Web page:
The Journey


My September Friend


William Mason                                                                                                                                                        September 22, 2009

This event occurred on Monday, September 21, 2009.


It had taken only moments to settle on a place for lunch — and although the decision itself was rather unremarkable, the experience it spawned is one I shall not forget.


Fast-food is not usually healthful or memorable, but it is almost always delicious. And where taste is concerned, Alfredo’s has always been just such a place: great Mexican food made from individual ingredients where each menu item is cooked or otherwise prepared to order in the traditional way, much like one might expect from a good Mexican restaurant — not the imitations, the wannabes, with nationally-recognized names that are often sprawled relentlessly across our television screens. As a result, Alfredo’s is very different … and memorable: To be sure, it is fast food — pure and simple — but it has all the flavor and character of the real thing. It is … authentic.


As I set out on my journey to find nourishment on this particular day, Alfredo’s did cross my mind, but I immediately dismissed the idea. “Great food,” I thought, “but they don’t do well with public health inspections. And I will not eat at any food establishment where a ‘B’ is displayed in the window.”


A “B” means the restaurant received a score of 80-89 percent on its last inspection. It is a good system because restaurants that earn a “B” don’t keep that rating for long; problems cited by the inspectors are quickly fixed and the once-offending establishments are soon able to display an “A” in their respective windows.


… That is, most restaurants … but not all.


Alfredo’s was one of those few restaurants in the San Gabriel Valley where a “B” had been consistently displayed month, after month, after month, after month. Many times I had wanted to stop and eat there once again, but that “B” had kept me away for nearly two years.


Meanwhile, in my search for food, I decided to head north and west from Columbia School, my work location in El Monte, California. Many possibilities lie in that direction, including American, Asian, and Mexican cuisines. When I came to a stop sign at one of the major intersections near the downtown area, I noticed Santa Anita Avenue, a major artery running through three cities, only a block away.


“Maybe they have an ‘A’ now,” I mused.


Whether a thought or an impression, I’m not sure. An impression is such a fragile, fleeting thing; one moment you feel it, the next you’re not even sure what it was, much less whether or not it was real. Recognizing the difference requires effort — the kind of effort that comes with a sincere desire to understand the spiritual, a price many are not willing to pay — and a level of confidence and skill that comes only with much practice.


Whatever it was, I found myself having made the decision to give Alfredo’s another try. Besides, my mouth was already salivating as my imagination savored the dance of colors, smells, and flavors to come.


A flicker of doubt crossed my mind, however, when I turned north on Santa Anita. “Maybe I’ll drive on up the road a little farther,” I thought. “There are some other places to eat, and, anyway, I’m sure Alfredo’s still has a ‘B’ in its window.”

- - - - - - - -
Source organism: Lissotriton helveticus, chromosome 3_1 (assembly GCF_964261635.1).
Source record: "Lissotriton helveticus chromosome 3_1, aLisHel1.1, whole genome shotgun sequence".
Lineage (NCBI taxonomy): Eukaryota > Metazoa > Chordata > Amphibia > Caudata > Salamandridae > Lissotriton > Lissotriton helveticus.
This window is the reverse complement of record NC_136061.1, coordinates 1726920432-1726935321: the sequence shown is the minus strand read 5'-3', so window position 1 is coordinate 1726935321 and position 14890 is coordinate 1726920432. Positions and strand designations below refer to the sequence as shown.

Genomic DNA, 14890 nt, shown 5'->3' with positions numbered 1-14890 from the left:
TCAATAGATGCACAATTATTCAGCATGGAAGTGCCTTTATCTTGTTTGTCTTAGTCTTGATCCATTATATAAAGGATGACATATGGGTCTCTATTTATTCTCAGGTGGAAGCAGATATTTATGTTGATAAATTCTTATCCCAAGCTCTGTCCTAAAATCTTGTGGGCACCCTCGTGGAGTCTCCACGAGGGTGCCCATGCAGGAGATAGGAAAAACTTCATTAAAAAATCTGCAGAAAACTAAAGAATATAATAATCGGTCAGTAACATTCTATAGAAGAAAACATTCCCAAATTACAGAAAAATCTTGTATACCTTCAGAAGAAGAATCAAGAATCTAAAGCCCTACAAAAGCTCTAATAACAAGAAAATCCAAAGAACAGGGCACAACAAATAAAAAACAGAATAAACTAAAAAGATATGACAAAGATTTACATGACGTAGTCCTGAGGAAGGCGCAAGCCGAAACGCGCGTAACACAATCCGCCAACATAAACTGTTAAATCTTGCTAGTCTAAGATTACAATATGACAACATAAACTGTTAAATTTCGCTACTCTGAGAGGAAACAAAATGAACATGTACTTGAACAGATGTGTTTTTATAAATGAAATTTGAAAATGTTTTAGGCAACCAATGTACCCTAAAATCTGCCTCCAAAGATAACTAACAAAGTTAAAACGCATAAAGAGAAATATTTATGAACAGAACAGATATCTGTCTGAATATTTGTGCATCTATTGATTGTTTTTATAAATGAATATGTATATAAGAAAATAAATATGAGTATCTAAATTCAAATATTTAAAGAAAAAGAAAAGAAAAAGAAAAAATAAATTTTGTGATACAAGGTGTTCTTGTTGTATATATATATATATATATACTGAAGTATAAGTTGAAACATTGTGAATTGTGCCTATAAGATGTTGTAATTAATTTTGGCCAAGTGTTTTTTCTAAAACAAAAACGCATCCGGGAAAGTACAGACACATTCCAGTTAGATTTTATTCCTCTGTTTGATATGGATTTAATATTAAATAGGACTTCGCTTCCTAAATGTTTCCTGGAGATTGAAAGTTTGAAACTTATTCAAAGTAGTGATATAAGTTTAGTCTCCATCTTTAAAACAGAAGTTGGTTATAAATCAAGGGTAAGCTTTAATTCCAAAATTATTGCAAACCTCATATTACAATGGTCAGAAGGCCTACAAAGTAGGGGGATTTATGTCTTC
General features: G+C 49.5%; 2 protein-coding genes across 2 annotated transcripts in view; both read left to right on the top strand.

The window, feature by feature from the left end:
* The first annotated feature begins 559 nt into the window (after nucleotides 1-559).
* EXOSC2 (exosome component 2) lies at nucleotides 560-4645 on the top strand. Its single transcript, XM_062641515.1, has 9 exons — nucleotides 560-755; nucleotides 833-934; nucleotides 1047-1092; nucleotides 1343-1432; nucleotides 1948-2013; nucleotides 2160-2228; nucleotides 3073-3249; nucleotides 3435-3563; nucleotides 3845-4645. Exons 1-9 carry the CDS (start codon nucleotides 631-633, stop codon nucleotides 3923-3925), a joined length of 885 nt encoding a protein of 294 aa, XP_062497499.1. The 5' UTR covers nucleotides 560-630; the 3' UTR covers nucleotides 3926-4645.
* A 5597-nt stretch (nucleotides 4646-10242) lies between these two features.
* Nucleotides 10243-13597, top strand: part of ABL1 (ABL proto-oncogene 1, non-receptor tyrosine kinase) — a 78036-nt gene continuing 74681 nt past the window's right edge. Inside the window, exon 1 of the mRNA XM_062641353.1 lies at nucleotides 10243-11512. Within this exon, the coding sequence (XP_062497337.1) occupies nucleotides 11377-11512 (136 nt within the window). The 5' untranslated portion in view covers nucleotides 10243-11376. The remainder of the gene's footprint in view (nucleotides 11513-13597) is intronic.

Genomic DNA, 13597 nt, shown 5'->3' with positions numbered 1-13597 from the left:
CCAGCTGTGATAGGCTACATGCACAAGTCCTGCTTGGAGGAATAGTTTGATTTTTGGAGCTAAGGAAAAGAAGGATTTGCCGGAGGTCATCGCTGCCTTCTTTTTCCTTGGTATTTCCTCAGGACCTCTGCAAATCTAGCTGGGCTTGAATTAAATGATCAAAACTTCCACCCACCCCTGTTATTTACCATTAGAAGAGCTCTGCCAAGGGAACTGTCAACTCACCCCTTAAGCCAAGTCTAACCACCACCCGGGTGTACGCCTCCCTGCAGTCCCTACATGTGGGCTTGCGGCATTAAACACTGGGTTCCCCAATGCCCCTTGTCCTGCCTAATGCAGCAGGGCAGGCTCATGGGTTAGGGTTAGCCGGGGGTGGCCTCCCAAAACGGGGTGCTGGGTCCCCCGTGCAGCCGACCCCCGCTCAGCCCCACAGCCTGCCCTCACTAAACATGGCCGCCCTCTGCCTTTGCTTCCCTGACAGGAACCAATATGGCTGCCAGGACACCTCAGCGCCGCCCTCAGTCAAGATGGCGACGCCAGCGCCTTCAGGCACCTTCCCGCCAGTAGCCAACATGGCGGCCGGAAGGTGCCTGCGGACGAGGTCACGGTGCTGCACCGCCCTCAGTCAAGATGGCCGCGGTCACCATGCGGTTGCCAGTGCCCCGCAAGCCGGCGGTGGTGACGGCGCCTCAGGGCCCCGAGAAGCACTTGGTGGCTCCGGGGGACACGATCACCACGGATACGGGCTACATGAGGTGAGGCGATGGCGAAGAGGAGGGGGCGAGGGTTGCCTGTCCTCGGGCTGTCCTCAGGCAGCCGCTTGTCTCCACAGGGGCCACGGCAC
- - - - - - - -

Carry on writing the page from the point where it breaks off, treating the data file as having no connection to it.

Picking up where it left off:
Because it had been so long since my last visit, I could have easily missed the place — and I wouldn’t have been terribly upset if I had missed it. After all, submitting my body to the ecstasies of food poisoning was not at the top of the day’s to-do list. Nonetheless, as I approached its location — perhaps traveling a bit too fast — I glanced to my right. And there it was: Alfredo’s had an “A” in its window!


With a certain amount of disbelief I looked for the entrance, but because I was not paying close enough attention to my speed, I passed the entrance before I realized I had done so. I turned in to the next driveway, a competitor’s parking lot, and with little concern — after all, I was hungry — I parked my car.


Lunch is a busy time at Alfredo’s. After placing an order, it’s not unusual to wait a few minutes longer than one might normally expect at a fast-food place, but the sounds of a busy kitchen and the incredible smells that emanate from the melding of resources and talent morphs the wait into an experience that must be had to be appreciated. Woven in and through the clangs of pots, stovetops, utensils, and shouted instructions are the savory, airborne delights of chilies in a hundred unique forms, carne asada, carnitas, chorizo, refried beans, salsa, tacos, tortas … each testifying that the extra minute or two of waiting will be rewarded ... which only further heightens the anticipation.


A polite, thin, young man with a broad smile, bronzed skin, black, straight hair and deep, brown eyes eventually appeared at the pickup window … my wait was about to be rewarded.


“Your order, sir,” he said.


“Thank you,” I replied. “Enjoy the rest of your day.”


“Gracias. You, too.”


I picked up my enchiladas plate, with a chile relleno on the side, and headed to the car with every intention of returning to school where I would then join my colleagues for lunch. A soft, gentle breeze blew from the southwest; it wasn’t a cool breeze, but it wasn’t warm either — it was the perfect complement to one of those clear September days when the temperature was barely on the warm side of comfortable, when you could enjoy the outdoors in short sleeves and an open collar.


It was all too inviting: I never made it to the car, choosing instead to seat myself at one of the tables shaded by a canopy of wooden slats intertwined with creeping vines. Five or six trees, including three small palms and some kind of fruit-bearing tree, along with several well-developed shrubs, completed the scene.